Tag Archives: opportunity mind-set

Are You Excited Yet? Anxiety as Positive “Excitement” to Improve Performance

Alison Wood Brooks

Alison Wood Brooks

People can improve task performance in public speaking, mathematical problem solving, and karaoke singing, by reappraising anxiety as “excitement,” according to Harvard’s Alison Wood Brooks.

Using silent self-talk messages (“I am excited”) or reading self-direction messages (“Get excited!”) fosters an “opportunity mind-set” by increasing alignment between physical arousal and situational appraisal.

Jeremy Jamieson

“Excitement” is typically viewed as a positive, pleasant emotion that can improve performance, according to Harvard’s Jeremy Jamieson and colleagues.

In contrast, anxiety drains working memory capacity, and decreases self-confidence, self-efficacy, and performance before or during a task, according to Michael W. Eysenck of University of London.

Despite these differences, anxiety and excitement have similar physiological arousal profiles, but different effects on performance.

Michael Eysenck

Efforts to transform anxiety into calmness can be ineffective due to the large shift from negative emotion to neutral or positive emotion and from physiological activation to lower arousal levels, noted Brooks.

Stefan Hofmann

Stefan Hofmann

Such efforts to calm physiological arousal during anxiety can result in a paradoxical increase in the suppressed emotion, reported Stefan Hofmann and colleagues of Boston University.
However, most people in Woods’ studies said they believed that this is the best way to handle anxiety.

Stanley Schachter

Stanley Schachter

Physiological similarities can confuse experiences of anxiety and excitement, demonstrated in studies by Columbia’s Stanley Schacter and Jerome Singer of SUNY.
Anxiety’s similarity to excitement can be used to relabel high “anxiety” as “excitement.”
This shift can mitigate anxiety’s negative impact on performance.

Jerome Singer

Jerome Singer

Brooks elicited anxiety among volunteers by telling them that they their task was to present an impromptu, videotaped speech.

For some participants, she explained that it is “normal” to feel discomfort and asked them to “take a realistic perspective on this task by recognizing that there is no reason to feel anxiousand “the situation does not present a threat to you…there are no negative consequences...”
She also instructed volunteers to say aloud randomly-assigned self-statements like “I am excited.”

People who stated I am excitedbefore their speech were rated as more persuasive, more competent, more confident, and more persistent (spoke longer), than participants who said “I am calm.”

Brooks evaluated peoples’ reactions to another anxiety-provoking task, performing a karaoke song for an audience, and rated by voice recognition software for “singing accuracy” based on:

  • Volume (quiet-loud),
  • Pitch (distance from true pitch),
  • Note duration (accuracy of breaks between notes).

This score determined participants’ payment for participating in the study.

Before performing, she asked participants to make a randomly-assigned self-statement:

  • “I am anxious,”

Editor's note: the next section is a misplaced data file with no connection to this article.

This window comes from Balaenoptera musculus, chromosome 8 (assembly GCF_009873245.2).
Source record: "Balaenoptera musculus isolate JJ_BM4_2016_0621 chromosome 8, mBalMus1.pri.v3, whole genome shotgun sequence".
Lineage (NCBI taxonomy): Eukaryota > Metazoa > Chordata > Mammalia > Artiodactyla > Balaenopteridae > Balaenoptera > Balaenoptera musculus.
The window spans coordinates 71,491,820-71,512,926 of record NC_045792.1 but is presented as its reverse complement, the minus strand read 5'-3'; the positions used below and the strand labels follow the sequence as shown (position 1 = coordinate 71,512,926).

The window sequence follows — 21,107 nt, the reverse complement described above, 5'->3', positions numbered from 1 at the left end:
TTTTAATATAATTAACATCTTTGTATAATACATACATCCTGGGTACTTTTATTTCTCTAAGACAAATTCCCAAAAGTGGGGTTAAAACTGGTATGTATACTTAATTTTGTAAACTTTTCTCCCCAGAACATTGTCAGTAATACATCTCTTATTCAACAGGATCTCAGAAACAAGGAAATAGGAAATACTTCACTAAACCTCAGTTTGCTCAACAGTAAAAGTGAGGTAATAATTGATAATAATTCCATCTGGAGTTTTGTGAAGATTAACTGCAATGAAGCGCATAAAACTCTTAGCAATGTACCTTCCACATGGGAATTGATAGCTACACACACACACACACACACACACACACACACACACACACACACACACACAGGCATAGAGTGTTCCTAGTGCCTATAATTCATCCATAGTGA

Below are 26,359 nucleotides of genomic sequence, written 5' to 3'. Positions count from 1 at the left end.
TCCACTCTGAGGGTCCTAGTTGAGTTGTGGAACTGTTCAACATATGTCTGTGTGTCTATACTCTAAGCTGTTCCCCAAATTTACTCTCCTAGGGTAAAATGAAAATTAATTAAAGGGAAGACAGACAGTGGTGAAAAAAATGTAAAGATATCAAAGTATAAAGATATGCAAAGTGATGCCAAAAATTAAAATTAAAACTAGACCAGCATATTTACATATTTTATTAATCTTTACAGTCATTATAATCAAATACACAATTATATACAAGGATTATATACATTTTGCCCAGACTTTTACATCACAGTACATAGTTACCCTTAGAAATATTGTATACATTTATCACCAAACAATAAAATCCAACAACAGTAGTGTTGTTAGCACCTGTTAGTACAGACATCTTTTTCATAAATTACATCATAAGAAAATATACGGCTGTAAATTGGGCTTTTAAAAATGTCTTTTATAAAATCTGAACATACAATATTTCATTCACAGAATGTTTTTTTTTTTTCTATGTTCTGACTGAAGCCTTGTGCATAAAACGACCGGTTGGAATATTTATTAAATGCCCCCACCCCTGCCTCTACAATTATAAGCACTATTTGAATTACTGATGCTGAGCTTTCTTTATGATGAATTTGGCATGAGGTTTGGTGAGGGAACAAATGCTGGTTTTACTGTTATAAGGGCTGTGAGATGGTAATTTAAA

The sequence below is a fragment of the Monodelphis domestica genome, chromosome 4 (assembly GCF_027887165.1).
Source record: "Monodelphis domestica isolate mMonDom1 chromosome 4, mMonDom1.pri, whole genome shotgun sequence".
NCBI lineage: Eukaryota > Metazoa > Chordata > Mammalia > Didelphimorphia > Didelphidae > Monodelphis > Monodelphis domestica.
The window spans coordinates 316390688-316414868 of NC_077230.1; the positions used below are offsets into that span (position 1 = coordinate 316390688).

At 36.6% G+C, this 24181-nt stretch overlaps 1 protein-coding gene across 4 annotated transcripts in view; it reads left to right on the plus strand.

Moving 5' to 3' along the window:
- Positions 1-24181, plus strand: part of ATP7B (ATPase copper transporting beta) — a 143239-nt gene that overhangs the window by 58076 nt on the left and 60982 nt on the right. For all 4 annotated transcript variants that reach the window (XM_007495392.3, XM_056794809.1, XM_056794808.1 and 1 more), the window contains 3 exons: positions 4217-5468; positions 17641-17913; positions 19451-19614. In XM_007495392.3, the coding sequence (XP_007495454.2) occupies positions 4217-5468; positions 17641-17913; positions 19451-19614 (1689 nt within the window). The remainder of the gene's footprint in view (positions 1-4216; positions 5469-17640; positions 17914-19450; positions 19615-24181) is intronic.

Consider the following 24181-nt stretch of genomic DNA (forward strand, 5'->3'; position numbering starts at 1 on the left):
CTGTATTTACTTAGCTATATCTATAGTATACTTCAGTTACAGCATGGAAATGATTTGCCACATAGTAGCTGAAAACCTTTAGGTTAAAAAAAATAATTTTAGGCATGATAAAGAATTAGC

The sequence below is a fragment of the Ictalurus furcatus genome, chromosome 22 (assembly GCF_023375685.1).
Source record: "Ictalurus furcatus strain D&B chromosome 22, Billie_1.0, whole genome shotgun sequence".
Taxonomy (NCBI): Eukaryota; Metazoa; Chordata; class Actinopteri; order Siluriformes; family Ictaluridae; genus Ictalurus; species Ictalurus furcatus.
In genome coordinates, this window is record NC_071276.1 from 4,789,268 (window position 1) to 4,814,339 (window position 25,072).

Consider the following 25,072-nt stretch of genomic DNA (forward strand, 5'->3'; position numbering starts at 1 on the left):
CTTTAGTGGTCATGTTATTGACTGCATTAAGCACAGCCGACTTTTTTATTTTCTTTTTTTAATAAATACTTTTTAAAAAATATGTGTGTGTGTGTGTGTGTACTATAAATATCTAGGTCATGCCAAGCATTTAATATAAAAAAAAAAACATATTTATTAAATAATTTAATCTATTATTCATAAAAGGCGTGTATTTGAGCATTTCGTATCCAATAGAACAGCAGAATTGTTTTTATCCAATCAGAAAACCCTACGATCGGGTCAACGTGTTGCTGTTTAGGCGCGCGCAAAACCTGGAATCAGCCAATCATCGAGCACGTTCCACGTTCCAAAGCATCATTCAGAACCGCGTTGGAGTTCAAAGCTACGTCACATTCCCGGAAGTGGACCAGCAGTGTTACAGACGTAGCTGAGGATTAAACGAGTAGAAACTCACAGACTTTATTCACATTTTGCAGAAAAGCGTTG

• “I am excited,”
  • “I am calm,”
  • “I am angry.”
  • “I am sad.”
  • No statement.

Following their performance, volunteers rated their anxiety, excitement, and confidence in their singing ability.
People who said that they were “excited” had higher pulse rates than other groups, confirming that self-statements can affect physical experiences of emotion.

Volunteers who said “I am excited” had the highest scores for singing accuracy and also for “singing self-efficacy”, a measure of confidence in ability.

In contrast, those who said, “I am anxious” had the lowest scores for singing accuracy, suggesting that anxiety is associated with lower performance.

Brooks elicited anxiety on “a very difficult IQ test…under time pressure” that would determine their payment for participation.
To evoke further anxiety, she concluded, “Good luck minimizing your loss.”

Before the test, participants read a statement:

  • “Try to remain calm” or
  • “Try to get excited.”

Those instructed to “get excited” produced more correct answers than those who tried to “remain calm.”

Reappraising anxiety as “excitement” increased the subjective experience of “excitement” instead of anxiety, and improved subsequent performance in each of these tasks.

Stéphane Côté

Stéphane Côté

These reappraisals of physical experiences evoked an “opportunity mind-set” and a stress-is-enhancing mind-set, found University of Toronto’s Stéphane Côté and Christopher Miners.
These appraisals enabled superior performance across different anxiety-arousing situations.

In contrast, inauthentic emotional displays can be physically and psychologically demanding, and often reduce performance.

People have “profound control and influence…over…emotions,” according to Woods.
She noted that “Saying “I am excited” represents a simple, minimal intervention…to prime an opportunity mind-set and improve performance…

Advising employees to say “I am excited” before important performance tasks or simply encouraging them to “get excited” may increase their confidence, improve performance, and boost beliefs in their ability to perform well in the future.”

 -*How effective have you found focusing on “excitement” instead of “calm” in managing anxiety?


©Kathryn Welds